Andrew Pessin

Decolonization and Murder

Any ideology that endorses the mass slaughter of a specific people should have no place on any university campus, particularly those allegedly dedicated to anti-racism, diversity, equity, and inclusion. Unfortunately, the October 7 massacre by Hamas of 1400 mostly Jewish civilians exposes the disturbing fact that exactly such ideology pervades many campuses.

It was about “decolonization,” they are saying, a treasured value in today’s academy and an essential part of a package of related ideologies. As one representative professor, Marc Lamont Hill of CUNY, put it, “So many university academics who insist upon doing performative, virtue signaling ‘land acknowledgements’ at every public event are eerily silent as real liberation struggles are happening. Guess decolonization really is a metaphor for some folk…” He clearly derides those who are all talk and no action, so for him, at least, decolonization apparently justifies the slaughter.

Nor is he alone. This remark came after ten days of massive campus rallies openly celebrating the “resistance,” their sanitized word for the mass torture and slaughter of Jews. Students for Justice in Palestine, the leading national campus group with some 200 chapters, celebrated and defended the massacre by openly proclaiming that “decolonization is a call to … actions that go beyond … rhetoric,” including “resistance … in all forms,” including “armed struggle,” and illustrated their social media with images of the homicidal hang gliders in case we missed the point. Most tellingly, they declared that they “are PART of this movement, not [merely] in solidarity”—the movement, that is, that guns down unarmed dancing teenagers.

So all that slaughter is apparently fine for these so many people if it’s for “decolonization.”

But now, speaking of land acknowledgments, consider this.

In the lobby of a central building on my campus (like many other campuses) there is an enormous posterboard proclaiming that “You are on Pequot and Mohegan homeland,” noting that the college “celebrates Indigenous People’s Day.”

By the decolonization rationale above, our local Native Americans would be within their rights to invade our campus and mercilessly slaughter every single one of us. Indeed those who support indigenous rights and decolonization ought to be the first to offer their throats to avoid that vapid virtue signaling that Lamont Hill derides and actually live (and die) by what they believe.

Do these people really support the Mohegans’ right to come in and gouge our eyes out, cut off our hands and feet, tie us up and burn us alive, and rape us while they are at it?

Or do they only support such when the alleged colonizers are Jews?

One suspects that when they learn that it’s the Jews who are actually the original indigenous inhabitants of the land and the Arabs the colonialist conquerors, they will be markedly less enthusiastic about the slaughter of babies and children in the name of decolonization.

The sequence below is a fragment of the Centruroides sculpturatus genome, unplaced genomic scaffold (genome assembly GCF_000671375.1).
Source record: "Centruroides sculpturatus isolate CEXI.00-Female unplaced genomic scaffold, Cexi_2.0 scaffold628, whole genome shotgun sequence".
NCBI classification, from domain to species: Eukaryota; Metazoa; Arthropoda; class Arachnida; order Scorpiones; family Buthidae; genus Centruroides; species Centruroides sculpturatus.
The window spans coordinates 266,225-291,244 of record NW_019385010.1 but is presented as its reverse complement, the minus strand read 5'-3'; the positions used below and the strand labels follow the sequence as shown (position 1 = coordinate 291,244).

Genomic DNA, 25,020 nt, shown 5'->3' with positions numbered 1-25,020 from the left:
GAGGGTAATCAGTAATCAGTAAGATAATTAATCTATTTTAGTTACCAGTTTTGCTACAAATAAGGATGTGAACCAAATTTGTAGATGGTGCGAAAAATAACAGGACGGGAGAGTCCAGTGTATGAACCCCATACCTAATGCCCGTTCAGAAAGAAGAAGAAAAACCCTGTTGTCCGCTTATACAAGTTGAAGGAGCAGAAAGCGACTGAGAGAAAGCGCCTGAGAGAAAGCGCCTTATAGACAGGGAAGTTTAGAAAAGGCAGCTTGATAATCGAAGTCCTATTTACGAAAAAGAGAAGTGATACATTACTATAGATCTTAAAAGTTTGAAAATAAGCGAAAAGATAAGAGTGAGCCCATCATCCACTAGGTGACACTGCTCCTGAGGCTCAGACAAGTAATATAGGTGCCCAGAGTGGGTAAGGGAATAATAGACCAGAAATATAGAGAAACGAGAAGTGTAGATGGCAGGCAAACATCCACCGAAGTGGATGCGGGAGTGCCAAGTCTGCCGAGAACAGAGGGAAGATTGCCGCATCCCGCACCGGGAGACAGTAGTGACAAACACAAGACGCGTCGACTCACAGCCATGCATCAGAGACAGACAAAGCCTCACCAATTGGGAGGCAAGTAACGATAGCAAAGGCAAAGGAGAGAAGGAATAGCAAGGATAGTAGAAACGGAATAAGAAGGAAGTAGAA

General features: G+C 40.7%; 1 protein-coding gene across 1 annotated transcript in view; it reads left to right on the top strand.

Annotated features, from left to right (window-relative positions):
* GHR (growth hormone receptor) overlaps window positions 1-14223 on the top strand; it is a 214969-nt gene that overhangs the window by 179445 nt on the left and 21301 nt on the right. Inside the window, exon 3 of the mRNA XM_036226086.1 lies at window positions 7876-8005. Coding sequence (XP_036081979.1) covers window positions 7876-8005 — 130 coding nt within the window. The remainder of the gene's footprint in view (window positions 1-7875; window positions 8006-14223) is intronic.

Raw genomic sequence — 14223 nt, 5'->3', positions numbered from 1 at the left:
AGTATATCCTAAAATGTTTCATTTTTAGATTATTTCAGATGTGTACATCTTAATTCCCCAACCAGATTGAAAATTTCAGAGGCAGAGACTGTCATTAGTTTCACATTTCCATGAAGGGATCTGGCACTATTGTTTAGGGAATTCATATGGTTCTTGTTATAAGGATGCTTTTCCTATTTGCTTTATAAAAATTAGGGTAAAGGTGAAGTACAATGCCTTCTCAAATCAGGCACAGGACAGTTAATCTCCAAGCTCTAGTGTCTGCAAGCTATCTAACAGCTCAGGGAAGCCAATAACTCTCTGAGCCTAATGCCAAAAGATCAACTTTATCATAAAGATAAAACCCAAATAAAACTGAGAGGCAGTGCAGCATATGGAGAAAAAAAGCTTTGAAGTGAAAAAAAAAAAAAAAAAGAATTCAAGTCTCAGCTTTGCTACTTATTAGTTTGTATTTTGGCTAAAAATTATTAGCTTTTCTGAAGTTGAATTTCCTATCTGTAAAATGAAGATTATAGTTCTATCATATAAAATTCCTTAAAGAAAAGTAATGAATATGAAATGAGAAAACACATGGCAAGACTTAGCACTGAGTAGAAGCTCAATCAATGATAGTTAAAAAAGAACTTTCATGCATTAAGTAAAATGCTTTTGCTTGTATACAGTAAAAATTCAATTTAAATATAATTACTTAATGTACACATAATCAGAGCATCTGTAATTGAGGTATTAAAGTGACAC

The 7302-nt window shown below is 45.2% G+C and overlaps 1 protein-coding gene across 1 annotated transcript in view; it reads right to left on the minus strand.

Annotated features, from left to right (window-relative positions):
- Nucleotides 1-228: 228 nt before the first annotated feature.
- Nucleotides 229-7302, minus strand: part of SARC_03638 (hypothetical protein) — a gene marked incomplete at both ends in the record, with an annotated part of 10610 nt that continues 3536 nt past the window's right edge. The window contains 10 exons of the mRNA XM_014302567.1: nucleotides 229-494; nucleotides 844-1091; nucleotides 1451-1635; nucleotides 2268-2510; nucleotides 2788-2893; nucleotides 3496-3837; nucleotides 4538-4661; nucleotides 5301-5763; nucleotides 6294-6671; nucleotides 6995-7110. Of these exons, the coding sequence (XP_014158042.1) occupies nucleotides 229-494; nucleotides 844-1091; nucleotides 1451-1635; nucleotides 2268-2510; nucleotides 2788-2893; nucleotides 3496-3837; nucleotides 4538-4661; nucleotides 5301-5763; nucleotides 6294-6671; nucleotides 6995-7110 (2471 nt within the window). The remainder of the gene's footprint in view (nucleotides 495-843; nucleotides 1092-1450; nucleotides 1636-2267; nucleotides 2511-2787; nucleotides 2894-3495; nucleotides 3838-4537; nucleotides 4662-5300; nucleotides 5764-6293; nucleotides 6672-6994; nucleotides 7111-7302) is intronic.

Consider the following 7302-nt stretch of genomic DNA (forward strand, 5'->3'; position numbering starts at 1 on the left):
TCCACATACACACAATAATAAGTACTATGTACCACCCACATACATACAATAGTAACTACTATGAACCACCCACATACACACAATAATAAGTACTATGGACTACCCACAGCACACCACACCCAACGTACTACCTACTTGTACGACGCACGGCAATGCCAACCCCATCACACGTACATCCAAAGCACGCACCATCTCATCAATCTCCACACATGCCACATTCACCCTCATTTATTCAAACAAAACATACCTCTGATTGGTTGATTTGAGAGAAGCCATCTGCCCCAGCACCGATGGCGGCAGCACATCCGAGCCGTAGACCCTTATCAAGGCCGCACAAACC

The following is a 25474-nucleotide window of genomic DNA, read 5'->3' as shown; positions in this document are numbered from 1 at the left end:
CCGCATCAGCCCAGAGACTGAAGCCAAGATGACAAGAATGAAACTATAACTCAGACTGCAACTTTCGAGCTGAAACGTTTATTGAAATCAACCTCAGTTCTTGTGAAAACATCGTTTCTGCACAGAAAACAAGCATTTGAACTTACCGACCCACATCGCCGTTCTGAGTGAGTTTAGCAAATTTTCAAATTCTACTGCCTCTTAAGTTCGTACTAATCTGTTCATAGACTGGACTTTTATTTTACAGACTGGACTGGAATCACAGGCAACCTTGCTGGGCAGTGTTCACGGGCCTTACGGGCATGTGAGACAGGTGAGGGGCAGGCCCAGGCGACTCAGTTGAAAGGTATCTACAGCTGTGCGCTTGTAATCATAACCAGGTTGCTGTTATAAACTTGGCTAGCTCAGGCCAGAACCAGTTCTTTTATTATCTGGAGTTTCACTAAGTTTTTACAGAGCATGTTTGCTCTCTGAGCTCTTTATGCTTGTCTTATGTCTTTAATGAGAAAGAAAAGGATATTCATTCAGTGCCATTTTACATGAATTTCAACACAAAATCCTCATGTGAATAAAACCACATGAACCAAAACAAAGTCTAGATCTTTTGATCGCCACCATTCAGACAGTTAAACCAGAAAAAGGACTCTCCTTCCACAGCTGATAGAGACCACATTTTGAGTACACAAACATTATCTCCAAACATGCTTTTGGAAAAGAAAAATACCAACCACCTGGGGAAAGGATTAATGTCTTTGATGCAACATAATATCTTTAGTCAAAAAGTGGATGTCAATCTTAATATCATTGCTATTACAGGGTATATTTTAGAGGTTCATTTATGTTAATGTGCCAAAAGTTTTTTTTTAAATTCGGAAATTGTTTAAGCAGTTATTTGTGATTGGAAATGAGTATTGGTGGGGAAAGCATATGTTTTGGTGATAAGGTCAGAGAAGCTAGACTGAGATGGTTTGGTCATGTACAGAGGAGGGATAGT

In fact in the very same tract declaring themselves “part of” the “armed struggle” movement for decolonization, SJP itself acknowledges that their chapters are on campuses across “occupied Turtle Island,” and further admit that they are themselves Palestinians “in exile,” i.e. not indigenous here. So by their own logic they should be the first to offer their throats to their local Native Americans; or since they’re keen to be a “part of” the violent movement, they probably should just eliminate themselves.

Of course this is all outrageous.

There’s actually a word for violence targeting civilians for any political aim, including for decolonization: it’s terrorism. And anyone incapable of identifying and condemning this act as such is pro-terror, pure and simple—just as soundly as those openly screaming their support for terror.

Whatever the merits of “decolonization” as a political aim in general or as applied to the Land of Israel, it is simply terrorism to target civilians in that manner, even if they’re Jewish. No political aim could ever justify slitting babies’ throats, raping little girls, chopping off the hands and feet of teenagers, gouging out eyes, murdering children in front of their parents, murdering parents in front of their children then kidnapping the children, binding entire families together then burning them alive—and worse. But our campuses have been seized by an ideology that leads students and professors by their masses to endorse precisely this, and administrations to remain complicit either in their silence or wishy-washiness about it.

If your ideology endorses the mass extermination of a people, it’s time to rethink your ideology.

And to be removed from campus.

About the Author
Andrew Pessin is a philosophy professor, Campus Bureau Editor at The Algemeiner, co-editor of "Anti-Zionism on Campus," and author most recently of the novel, "Nevergreen," an academic satire examining campus cancel culture and the ideological excesses that generate it. For more information, visit
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